Grazing our animals; the Hunter in his element, able to make his meal entirely off rubbish – bark, weeds and leaves alive and dead. I don’t believe he is a real mule – he’s a cross between a giraffe, a camel and that old horse Browning’s Childe Roland came across in the desert. Friend Fowler and I are watching a gap in an old trench thro’ which the neddies* make desperate attempts to break out, whereat we arise in wrath, and whack them over their noses with lumps of wood – loud snorts and a precipitate retreat.
Poet has a sore back, so shall have to ride the Hunter for a few days – it will be like a Katzenjammer Castle**. A change is to be made in the arrangement of our teams and tomorrow I shall be a horseman – muleteer no more – my colossi will belong to another, and the Poet will no longer groan beneath the bulk of a poetaster. A field (or dor) mouse has just paid me a call; he had his bright eyes and clean light brown fur – ran right up to me in the grass, took one terrified glance, and bolted. He saw the Poet – the smallest of beasts confronted by one of the greatest.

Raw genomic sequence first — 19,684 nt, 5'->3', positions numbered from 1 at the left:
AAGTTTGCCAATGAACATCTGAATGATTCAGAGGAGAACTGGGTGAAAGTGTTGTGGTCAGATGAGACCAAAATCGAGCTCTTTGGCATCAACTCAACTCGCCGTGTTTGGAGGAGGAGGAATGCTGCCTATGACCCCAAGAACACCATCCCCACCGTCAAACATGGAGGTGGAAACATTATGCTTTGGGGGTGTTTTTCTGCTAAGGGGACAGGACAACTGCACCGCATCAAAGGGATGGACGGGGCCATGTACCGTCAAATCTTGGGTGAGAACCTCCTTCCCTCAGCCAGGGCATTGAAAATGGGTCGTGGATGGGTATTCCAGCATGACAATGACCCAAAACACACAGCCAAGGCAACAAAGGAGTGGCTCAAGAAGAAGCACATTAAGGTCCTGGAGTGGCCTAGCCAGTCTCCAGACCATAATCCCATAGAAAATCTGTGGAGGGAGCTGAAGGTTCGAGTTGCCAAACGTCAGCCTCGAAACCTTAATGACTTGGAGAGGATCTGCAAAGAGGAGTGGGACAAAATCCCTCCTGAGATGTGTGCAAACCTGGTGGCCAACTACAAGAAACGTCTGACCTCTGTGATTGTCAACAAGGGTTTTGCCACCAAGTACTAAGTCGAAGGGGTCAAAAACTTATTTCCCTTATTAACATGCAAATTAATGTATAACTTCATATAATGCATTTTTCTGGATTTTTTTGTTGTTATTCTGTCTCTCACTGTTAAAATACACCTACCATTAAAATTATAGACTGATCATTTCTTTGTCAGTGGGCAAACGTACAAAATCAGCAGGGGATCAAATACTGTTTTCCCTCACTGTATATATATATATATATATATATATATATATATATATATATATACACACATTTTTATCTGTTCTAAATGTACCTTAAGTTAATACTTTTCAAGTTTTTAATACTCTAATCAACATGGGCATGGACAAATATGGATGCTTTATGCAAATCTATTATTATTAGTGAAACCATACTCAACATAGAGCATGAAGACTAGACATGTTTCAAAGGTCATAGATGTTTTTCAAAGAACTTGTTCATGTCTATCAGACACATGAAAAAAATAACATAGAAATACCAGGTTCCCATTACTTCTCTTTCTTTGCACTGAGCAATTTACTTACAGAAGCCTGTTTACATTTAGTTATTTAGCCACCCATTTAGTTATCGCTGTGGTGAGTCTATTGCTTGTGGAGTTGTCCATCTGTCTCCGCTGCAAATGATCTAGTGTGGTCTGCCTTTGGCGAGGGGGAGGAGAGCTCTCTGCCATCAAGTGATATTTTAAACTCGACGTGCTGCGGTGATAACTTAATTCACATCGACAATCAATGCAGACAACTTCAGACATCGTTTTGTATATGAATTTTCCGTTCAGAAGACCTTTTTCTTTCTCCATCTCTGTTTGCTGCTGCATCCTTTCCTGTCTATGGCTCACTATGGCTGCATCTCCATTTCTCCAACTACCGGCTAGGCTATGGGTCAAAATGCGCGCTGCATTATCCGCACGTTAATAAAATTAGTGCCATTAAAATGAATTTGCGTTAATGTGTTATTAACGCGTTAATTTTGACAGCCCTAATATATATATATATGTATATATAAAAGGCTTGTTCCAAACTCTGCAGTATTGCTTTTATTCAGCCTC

During the day there have been grand cloud effects. One mighty group of castellated clouds reached out from the horizon like the great white hand of God preparing to seize the mad world and fling it into the abyss.
* Neddy, a child’s word for a donkey (British usage), or a horse, especially a racehorse (Australian). Plural is neddies.
** Katzenjammer Castle was a type of fun-house commonly seen in amusement parks from the 1890s through to the 1910s.